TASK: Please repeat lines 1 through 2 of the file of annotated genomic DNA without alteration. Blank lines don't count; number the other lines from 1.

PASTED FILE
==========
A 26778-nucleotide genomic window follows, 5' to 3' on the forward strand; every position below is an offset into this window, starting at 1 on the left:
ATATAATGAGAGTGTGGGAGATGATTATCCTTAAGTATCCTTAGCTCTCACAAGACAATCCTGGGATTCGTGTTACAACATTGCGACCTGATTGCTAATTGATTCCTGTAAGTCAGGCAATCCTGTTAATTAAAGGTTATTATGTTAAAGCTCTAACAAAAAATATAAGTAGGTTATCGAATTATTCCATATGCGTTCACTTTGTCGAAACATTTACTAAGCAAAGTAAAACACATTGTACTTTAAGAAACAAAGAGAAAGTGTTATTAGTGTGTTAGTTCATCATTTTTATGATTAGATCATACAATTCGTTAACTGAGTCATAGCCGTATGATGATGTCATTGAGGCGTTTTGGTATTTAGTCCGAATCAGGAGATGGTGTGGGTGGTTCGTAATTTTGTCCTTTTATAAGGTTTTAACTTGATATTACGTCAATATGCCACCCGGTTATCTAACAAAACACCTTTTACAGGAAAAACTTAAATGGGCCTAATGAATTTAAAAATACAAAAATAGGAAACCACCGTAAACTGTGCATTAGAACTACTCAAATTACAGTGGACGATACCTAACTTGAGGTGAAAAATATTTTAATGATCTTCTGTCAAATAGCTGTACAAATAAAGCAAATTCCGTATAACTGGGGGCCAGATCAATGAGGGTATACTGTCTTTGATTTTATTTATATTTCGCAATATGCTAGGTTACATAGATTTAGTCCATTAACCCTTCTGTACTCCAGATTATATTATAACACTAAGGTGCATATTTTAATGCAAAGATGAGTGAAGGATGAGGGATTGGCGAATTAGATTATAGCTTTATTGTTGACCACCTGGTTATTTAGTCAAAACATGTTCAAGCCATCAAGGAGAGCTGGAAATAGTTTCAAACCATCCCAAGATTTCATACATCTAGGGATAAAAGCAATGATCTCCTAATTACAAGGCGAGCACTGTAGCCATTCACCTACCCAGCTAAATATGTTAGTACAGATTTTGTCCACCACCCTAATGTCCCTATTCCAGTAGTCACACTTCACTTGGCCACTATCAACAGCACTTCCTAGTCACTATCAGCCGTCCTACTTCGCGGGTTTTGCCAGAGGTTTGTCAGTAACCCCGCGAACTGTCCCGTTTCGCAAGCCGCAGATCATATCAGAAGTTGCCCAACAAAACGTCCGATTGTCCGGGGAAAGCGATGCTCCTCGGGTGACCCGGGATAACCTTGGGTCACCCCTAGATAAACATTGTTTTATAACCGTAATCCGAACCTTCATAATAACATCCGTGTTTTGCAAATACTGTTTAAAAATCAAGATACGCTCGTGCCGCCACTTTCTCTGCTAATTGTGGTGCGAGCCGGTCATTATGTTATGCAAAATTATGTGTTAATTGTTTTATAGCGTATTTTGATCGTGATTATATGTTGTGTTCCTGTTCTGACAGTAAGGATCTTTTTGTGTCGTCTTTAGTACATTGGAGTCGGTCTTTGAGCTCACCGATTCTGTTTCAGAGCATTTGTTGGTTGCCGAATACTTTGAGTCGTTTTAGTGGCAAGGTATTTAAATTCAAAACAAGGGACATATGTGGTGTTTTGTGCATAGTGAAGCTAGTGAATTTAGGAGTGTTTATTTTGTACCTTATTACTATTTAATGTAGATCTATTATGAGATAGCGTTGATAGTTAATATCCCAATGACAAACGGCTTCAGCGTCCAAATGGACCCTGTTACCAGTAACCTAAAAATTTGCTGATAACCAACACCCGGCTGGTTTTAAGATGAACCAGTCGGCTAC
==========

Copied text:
A 26778-nucleotide genomic window follows, 5' to 3' on the forward strand; every position below is an offset into this window, starting at 1 on the left:
ATATAATGAGAGTGTGGGAGATGATTATCCTTAAGTATCCTTAGCTCTCACAAGACAATCCTGGGATTCGTGTTACAACATTGCGACCTGATTGCTAATTGATTCCTGTAAGTCAGGCAATCCTGTTAATTAAAGGTTATTATGTTAAAGCTCTAACAAAAAATATAAGTAGGTTATCGAATTATTCCATATGCGTTCACTTTGTCGAAACATTTACTAAGCAAAGTAAAACACATTGTACTTTAAGAAACAAAGAGAAAGTGTTATTAGTGTGTTAGTTCATCATTTTTATGATTAGATCATACAATTCGTTAACTGAGTCATAGCCGTATGATGATGTCATTGAGGCGTTTTGGTATTTAGTCCGAATCAGGAGATGGTGTGGGTGGTTCGTAATTTTGTCCTTTTATAAGGTTTTAACTTGATATTACGTCAATATGCCACCCGGTTATCTAACAAAACACCTTTTACAGGAAAAACTTAAATGGGCCTAATGAATTTAAAAATACAAAAATAGGAAACCACCGTAAACTGTGCATTAGAACTACTCAAATTACAGTGGACGATACCTAACTTGAGGTGAAAAATATTTTAATGATCTTCTGTCAAATAGCTGTACAAATAAAGCAAATTCCGTATAACTGGGGGCCAGATCAATGAGGGTATACTGTCTTTGATTTTATTTATATTTCGCAATATGCTAGGTTACATAGATTTAGTCCATTAACCCTTCTGTACTCCAGATTATATTATAACACTAAGGTGCATATTTTAATGCAAAGATGAGTGAAGGATGAGGGATTGGCGAATTAGATTATAGCTTTATTGTTGACCACCTGGTTATTTAGTCAAAACATGTTCAAGCCATCAAGGAGAGCTGGAAATAGTTTCAAACCATCCCAAGATTTCATACATCTAGGGATAAAAGCAATGATCTCCTAATTACAAGGCGAGCACTGTAGCCATTCACCTACCCAGCTAAATATGTTAGTACAGATTTTGTCCACCACCCTAATGTCCCTATTCCAGTAGTCACACTTCACTTGGCCACTATCAACAGCACTTCCTAGTCACTATCAGCCGTCCTACTTCGCGGGTTTTGCCAGAGGTTTGTCAGTAACCCCGCGAACTGTCCCGTTTCGCAAGCCGCAGATCATATCAGAAGTTGCCCAACAAAACGTCCGATTGTCCGGGGAAAGCGATGCTCCTCGGGTGACCCGGGATAACCTTGGGTCACCCCTAGATAAACATTGTTTTATAACCGTAATCCGAACCTTCATAATAACATCCGTGTTTTGCAAATACTGTTTAAAAATCAAGATACGCTCGTGCCGCCACTTTCTCTGCTAATTGTGGTGCGAGCCGGTCATTATGTTATGCAAAATTATGTGTTAATTGTTTTATAGCGTATTTTGATCGTGATTATATGTTGTGTTCCTGTTCTGACAGTAAGGATCTTTTTGTGTCGTCTTTAGTACATTGGAGTCGGTCTTTGAGCTCACCGATTCTGTTTCAGAGCATTTGTTGGTTGCCGAATACTTTGAGTCGTTTTAGTGGCAAGGTATTTAAATTCAAAACAAGGGACATATGTGGTGTTTTGTGCATAGTGAAGCTAGTGAATTTAGGAGTGTTTATTTTGTACCTTATTACTATTTAATGTAGATCTATTATGAGATAGCGTTGATAGTTAATATCCCAATGACAAACGGCTTCAGCGTCCAAATGGACCCTGTTACCAGTAACCTAAAAATTTGCTGATAACCAACACCCGGCTGGTTTTAAGATGAACCAGTCGGCTAC